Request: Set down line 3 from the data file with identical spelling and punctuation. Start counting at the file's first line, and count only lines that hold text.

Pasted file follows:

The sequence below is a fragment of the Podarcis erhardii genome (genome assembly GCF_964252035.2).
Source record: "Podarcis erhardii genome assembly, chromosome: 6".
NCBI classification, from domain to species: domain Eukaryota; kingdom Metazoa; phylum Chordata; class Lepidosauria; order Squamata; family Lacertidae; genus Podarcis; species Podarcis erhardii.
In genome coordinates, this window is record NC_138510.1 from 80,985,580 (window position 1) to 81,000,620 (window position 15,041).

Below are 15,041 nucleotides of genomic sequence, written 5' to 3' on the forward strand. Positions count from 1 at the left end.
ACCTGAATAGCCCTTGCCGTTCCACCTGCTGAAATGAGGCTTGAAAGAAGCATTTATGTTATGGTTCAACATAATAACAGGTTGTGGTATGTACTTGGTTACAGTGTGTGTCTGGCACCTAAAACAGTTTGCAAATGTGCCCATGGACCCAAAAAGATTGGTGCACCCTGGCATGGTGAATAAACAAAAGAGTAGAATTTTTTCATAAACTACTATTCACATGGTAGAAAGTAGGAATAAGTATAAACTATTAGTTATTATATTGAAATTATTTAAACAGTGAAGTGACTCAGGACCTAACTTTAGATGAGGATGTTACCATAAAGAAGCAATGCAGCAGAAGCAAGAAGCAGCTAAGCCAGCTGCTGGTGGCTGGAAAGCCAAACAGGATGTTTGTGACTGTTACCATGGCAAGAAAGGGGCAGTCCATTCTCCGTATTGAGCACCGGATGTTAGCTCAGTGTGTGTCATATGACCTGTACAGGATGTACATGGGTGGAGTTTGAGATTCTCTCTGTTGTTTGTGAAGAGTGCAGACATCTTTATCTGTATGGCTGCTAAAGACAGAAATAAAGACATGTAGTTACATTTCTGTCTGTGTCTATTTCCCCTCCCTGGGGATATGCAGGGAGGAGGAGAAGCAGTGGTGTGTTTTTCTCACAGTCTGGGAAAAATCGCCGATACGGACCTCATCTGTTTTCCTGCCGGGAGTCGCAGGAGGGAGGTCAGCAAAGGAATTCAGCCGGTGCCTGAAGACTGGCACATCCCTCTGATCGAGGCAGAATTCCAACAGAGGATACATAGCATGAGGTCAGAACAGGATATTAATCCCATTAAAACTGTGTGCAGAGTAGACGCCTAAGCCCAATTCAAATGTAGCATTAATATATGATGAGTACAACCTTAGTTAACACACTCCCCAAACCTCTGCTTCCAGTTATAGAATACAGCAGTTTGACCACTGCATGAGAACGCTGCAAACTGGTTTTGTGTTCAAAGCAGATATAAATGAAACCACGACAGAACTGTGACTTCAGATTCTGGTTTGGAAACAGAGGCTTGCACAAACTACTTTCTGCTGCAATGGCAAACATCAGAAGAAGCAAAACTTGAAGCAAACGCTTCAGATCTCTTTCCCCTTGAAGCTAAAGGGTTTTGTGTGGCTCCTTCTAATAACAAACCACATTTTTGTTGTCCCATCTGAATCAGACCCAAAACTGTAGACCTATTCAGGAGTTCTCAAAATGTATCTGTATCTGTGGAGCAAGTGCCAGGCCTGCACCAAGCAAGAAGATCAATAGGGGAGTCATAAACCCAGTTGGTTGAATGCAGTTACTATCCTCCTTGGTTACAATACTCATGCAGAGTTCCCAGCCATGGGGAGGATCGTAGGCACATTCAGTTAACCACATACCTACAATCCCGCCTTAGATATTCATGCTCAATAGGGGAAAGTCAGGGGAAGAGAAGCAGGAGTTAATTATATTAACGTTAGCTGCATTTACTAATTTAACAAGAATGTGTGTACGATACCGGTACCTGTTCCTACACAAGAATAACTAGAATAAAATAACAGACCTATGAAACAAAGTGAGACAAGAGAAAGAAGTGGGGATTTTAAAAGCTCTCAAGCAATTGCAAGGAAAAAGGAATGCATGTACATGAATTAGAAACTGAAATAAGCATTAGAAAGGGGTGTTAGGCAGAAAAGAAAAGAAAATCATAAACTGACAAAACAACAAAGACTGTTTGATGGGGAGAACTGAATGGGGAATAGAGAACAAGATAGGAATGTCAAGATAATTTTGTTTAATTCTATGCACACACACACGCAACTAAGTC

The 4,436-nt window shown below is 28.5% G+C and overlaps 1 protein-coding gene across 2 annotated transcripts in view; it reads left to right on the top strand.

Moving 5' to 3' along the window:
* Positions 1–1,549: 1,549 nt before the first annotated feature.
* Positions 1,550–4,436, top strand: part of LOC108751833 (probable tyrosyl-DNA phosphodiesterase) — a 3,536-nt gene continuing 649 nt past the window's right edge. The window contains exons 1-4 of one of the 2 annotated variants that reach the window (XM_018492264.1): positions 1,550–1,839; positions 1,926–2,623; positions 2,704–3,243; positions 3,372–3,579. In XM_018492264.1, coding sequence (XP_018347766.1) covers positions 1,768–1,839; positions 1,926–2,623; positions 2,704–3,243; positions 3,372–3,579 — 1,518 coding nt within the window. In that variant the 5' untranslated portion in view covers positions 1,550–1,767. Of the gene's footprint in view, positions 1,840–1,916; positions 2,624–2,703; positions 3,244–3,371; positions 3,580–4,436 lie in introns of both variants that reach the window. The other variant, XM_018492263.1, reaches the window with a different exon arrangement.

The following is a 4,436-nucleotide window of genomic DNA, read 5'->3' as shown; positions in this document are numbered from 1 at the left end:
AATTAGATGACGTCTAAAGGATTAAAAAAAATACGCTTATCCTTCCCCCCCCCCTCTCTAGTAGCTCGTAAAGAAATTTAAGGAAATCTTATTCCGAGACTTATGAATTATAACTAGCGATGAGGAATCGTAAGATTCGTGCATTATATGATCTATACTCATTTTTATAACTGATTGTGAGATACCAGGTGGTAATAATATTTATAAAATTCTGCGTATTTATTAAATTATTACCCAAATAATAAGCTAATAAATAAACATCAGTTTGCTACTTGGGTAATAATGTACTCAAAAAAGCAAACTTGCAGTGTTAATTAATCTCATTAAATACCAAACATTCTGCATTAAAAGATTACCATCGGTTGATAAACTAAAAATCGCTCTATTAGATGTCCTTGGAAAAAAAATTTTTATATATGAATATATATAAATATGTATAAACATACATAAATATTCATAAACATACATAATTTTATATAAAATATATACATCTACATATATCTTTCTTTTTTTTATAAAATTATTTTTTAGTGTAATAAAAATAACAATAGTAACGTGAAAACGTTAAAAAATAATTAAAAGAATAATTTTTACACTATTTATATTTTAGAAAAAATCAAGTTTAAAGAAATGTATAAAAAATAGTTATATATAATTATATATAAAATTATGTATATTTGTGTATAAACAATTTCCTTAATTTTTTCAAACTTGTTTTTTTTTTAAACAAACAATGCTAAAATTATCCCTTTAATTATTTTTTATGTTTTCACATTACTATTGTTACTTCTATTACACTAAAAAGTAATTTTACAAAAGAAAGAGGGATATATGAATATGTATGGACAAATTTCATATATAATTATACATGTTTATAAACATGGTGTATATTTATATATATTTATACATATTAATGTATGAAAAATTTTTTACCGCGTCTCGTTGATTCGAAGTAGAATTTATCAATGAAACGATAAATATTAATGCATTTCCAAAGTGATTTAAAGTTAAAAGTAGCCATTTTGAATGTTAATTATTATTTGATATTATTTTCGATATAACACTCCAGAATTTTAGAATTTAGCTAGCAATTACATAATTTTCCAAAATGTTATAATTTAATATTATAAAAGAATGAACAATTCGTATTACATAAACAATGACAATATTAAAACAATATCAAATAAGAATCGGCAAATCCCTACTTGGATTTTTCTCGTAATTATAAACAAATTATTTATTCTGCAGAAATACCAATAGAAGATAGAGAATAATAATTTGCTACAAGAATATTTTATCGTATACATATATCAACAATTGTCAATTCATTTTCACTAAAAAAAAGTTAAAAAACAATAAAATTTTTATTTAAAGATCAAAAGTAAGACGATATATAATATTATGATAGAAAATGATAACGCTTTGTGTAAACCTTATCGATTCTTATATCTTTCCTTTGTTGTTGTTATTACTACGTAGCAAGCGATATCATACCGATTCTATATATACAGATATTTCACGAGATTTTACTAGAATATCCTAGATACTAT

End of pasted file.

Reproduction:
NCBI classification, from domain to species: domain Eukaryota; kingdom Metazoa; phylum Chordata; class Lepidosauria; order Squamata; family Lacertidae; genus Podarcis; species Podarcis erhardii.